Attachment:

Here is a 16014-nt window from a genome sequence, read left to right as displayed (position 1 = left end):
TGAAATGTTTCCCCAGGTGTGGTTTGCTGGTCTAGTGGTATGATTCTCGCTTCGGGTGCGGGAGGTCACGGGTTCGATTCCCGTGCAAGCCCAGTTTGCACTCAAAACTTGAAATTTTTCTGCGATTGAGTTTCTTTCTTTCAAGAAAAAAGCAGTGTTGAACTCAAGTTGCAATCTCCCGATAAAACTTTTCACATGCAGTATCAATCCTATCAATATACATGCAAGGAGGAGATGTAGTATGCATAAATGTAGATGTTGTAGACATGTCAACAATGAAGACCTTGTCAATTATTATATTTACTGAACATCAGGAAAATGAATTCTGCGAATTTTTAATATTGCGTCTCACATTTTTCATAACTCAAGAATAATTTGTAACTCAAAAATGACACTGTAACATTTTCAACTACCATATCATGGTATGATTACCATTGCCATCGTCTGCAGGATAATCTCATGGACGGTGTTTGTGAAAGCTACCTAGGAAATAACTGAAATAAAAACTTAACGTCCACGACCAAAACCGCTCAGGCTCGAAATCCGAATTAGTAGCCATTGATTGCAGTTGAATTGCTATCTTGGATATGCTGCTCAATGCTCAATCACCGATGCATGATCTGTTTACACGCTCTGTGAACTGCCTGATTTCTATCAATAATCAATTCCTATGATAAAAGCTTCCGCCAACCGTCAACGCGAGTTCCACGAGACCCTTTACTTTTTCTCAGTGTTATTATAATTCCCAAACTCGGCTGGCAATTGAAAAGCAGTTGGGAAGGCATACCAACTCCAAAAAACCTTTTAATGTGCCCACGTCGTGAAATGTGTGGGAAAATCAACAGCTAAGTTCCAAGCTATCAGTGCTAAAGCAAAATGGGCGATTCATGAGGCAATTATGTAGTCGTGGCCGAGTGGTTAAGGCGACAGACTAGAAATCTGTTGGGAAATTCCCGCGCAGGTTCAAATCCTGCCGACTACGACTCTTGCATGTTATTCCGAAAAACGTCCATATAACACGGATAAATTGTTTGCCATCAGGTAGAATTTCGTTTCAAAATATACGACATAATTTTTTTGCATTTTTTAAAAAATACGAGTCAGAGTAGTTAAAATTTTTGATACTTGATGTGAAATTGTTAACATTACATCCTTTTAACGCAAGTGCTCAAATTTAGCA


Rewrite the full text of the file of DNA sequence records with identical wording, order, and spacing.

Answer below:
Here is a 16014-nt window from a genome sequence, read left to right as displayed (position 1 = left end):
TGAAATGTTTCCCCAGGTGTGGTTTGCTGGTCTAGTGGTATGATTCTCGCTTCGGGTGCGGGAGGTCACGGGTTCGATTCCCGTGCAAGCCCAGTTTGCACTCAAAACTTGAAATTTTTCTGCGATTGAGTTTCTTTCTTTCAAGAAAAAAGCAGTGTTGAACTCAAGTTGCAATCTCCCGATAAAACTTTTCACATGCAGTATCAATCCTATCAATATACATGCAAGGAGGAGATGTAGTATGCATAAATGTAGATGTTGTAGACATGTCAACAATGAAGACCTTGTCAATTATTATATTTACTGAACATCAGGAAAATGAATTCTGCGAATTTTTAATATTGCGTCTCACATTTTTCATAACTCAAGAATAATTTGTAACTCAAAAATGACACTGTAACATTTTCAACTACCATATCATGGTATGATTACCATTGCCATCGTCTGCAGGATAATCTCATGGACGGTGTTTGTGAAAGCTACCTAGGAAATAACTGAAATAAAAACTTAACGTCCACGACCAAAACCGCTCAGGCTCGAAATCCGAATTAGTAGCCATTGATTGCAGTTGAATTGCTATCTTGGATATGCTGCTCAATGCTCAATCACCGATGCATGATCTGTTTACACGCTCTGTGAACTGCCTGATTTCTATCAATAATCAATTCCTATGATAAAAGCTTCCGCCAACCGTCAACGCGAGTTCCACGAGACCCTTTACTTTTTCTCAGTGTTATTATAATTCCCAAACTCGGCTGGCAATTGAAAAGCAGTTGGGAAGGCATACCAACTCCAAAAAACCTTTTAATGTGCCCACGTCGTGAAATGTGTGGGAAAATCAACAGCTAAGTTCCAAGCTATCAGTGCTAAAGCAAAATGGGCGATTCATGAGGCAATTATGTAGTCGTGGCCGAGTGGTTAAGGCGACAGACTAGAAATCTGTTGGGAAATTCCCGCGCAGGTTCAAATCCTGCCGACTACGACTCTTGCATGTTATTCCGAAAAACGTCCATATAACACGGATAAATTGTTTGCCATCAGGTAGAATTTCGTTTCAAAATATACGACATAATTTTTTTGCATTTTTTAAAAAATACGAGTCAGAGTAGTTAAAATTTTTGATACTTGATGTGAAATTGTTAACATTACATCCTTTTAACGCAAGTGCTCAAATTTAGCA